Research has reported that excessive alcohol consumption may damage kidney function and can also worsen kidney disease. Other research has also found that alcohol consumption has been associated with decreased risk of kidney cancers and non-Hodgkin lymphoma.
The National Kidney Foundation states that “drinking alcohol can affect many parts of your body, including your kidneys. A little alcohol—one or two drinks now and then—usually has no serious effects. But drinking too much can harm your health. It can also worsen kidney disease.”
They add that “too much alcohol can also affect your blood pressure. People who drink too much are more likely to have high blood pressure. And medications for high blood pressure can be affected by alcohol. High blood pressure is a common cause of kidney disease. More than two drinks a day can increase your chance of having high blood pressure.”1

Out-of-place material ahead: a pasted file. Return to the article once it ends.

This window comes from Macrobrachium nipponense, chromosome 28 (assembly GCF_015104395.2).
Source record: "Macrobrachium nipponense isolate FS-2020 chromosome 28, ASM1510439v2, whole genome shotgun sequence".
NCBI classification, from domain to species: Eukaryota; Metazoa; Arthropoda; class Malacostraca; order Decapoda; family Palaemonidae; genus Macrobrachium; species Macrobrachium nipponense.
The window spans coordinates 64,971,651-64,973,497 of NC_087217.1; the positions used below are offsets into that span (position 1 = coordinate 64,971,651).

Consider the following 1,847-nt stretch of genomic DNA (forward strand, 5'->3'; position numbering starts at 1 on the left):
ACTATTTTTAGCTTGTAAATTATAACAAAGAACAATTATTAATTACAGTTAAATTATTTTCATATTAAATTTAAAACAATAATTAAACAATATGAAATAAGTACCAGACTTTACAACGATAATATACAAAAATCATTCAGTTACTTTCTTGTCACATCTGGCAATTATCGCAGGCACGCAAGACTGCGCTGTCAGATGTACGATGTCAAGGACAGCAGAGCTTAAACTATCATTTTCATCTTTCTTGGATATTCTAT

The National Institutes of Health explains some of the reported potential protective effects, stating that “alcohol consumption has also been associated with decreased risks of kidney cancers, and non-Hodgkin lymphoma in multiple studies. However, any potential benefits of alcohol consumption for reducing the risks of some cancers are likely outweighed by the harms of alcohol consumption.”2
Find research articles and learn more at PubMed: